My daughter lost another tooth last night -- her left lateral incisor. This is the third tooth in as many months, so she's looking something like a jack-o-lantern right now (it's almost seasonally appropriate!).
Anyway, last night she actually took her tooth out all on her own! It was really loose, and my wife had wiggled it quite a bit, but some screaming and crying later (due to the pain), my wife asked if I could come in and take a look at it. My daughter was in a lot of pain with the tooth just hanging there, so I asked if I could take it out. She let me try, but my big fingers just didn't fit in her little mouth well enough to get a good grip on the tooth, so I ended up basically pulling it forward with the tip of my finger until it was pointing forward. I could feel things tearing in there as I did so, and she gasped in pain and immediately started bleeding. At this point, the tooth was just hanging there, and after she swished and spit bloody water a few times, I asked her if she wanted to try. She bravely gave me a look that said, "All right, Dad, I'll trust you!" and immediately reached in and tugged ever so gently. And, what do you know, the tooth came right out!
You should have seen her face! She lit up with excitement and started repeatedly shouting, "My tooth came out!" All the while, I'm trying to hush her a little because her younger brother had just been put down to bed, but it was such an exciting moment for her that I couldn't honestly squash her enthusiasm. I think she enjoyed a variety of things at that moment, including the personal satisfaction of being able to pull it out all by herself.
A few days prior to this, we had read a book together called "Junie B., First Grader: Toothless Wonder" -- part of the Junie B. Jones series. It's about Junie losing her first tooth and her questions surrounding the tooth fairy. Junie was afraid that the tooth fairy was really an evil witch who liked to eat the teeth she collected (kinda gross, I know, but witches do stuff like that, don't they?), but after much deliberation, Junie decided the tooth fairy was really a fairy after all that was just recycling the teeth from older children to babies. She reached this conclusion after her younger brother got his first tooth the same night that she finally let the tooth fairy have the one she'd lost. That's a fairly logical explanation that would make perfect sense to the mind of a child, I thought.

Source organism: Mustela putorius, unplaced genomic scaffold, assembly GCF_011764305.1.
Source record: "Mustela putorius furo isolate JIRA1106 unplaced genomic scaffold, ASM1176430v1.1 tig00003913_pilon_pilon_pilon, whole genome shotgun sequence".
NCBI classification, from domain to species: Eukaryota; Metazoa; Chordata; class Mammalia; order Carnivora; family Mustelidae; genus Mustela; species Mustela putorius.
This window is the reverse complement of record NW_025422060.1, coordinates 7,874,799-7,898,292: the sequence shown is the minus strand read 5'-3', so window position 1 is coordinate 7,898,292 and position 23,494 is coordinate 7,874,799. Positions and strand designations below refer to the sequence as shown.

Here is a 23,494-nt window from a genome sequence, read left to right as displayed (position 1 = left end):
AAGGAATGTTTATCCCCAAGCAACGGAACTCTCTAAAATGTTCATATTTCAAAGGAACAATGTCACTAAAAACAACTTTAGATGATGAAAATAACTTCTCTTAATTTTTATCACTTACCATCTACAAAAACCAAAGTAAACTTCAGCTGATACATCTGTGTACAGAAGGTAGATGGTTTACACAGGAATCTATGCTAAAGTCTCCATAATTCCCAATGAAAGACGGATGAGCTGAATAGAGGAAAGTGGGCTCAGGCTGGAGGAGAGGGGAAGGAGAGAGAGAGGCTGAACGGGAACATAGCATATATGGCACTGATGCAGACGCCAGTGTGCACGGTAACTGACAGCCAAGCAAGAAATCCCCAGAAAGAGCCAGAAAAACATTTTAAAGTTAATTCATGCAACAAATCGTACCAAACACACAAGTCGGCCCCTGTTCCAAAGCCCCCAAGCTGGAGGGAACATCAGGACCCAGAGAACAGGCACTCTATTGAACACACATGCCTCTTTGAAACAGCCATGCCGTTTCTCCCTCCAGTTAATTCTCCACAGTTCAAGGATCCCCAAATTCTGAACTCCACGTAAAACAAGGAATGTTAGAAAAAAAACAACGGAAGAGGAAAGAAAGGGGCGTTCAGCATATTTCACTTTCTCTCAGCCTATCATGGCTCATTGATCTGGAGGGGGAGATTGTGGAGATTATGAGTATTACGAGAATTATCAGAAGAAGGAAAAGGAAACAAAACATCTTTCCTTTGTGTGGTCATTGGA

In any case, last night as I was putting my daughter to bed, I was asking her if the tooth fairy is really a witch or not, and she stated unequivocally that the tooth fairy is a fairy. Then she asked me about the tooth fairy, asking, "Dad, does the tooth fairy make sense to you?" I beat around the bush a little -- teasing her, really -- and told her that a lot of things in life don't make any sense to me. She saw right through me and knew I hadn't answered her question. "But Dad! Does she make sense to you?" Hmmm, how to answer that? "Well," I said, "I guess she does sorta make sense." And she sorta doesn't make sense, too, I thought. It was a sufficiently ambiguous answer that appealed to her, and she immediately smiled in satisfaction, rolled over, and cuddled up to go to sleep -- her tooth safely stowed in the envelope beneath her pillow, waiting for the tooth fairy to exchange it for some cold, hard cash.
It was quite the evening. Children are amazing creatures.
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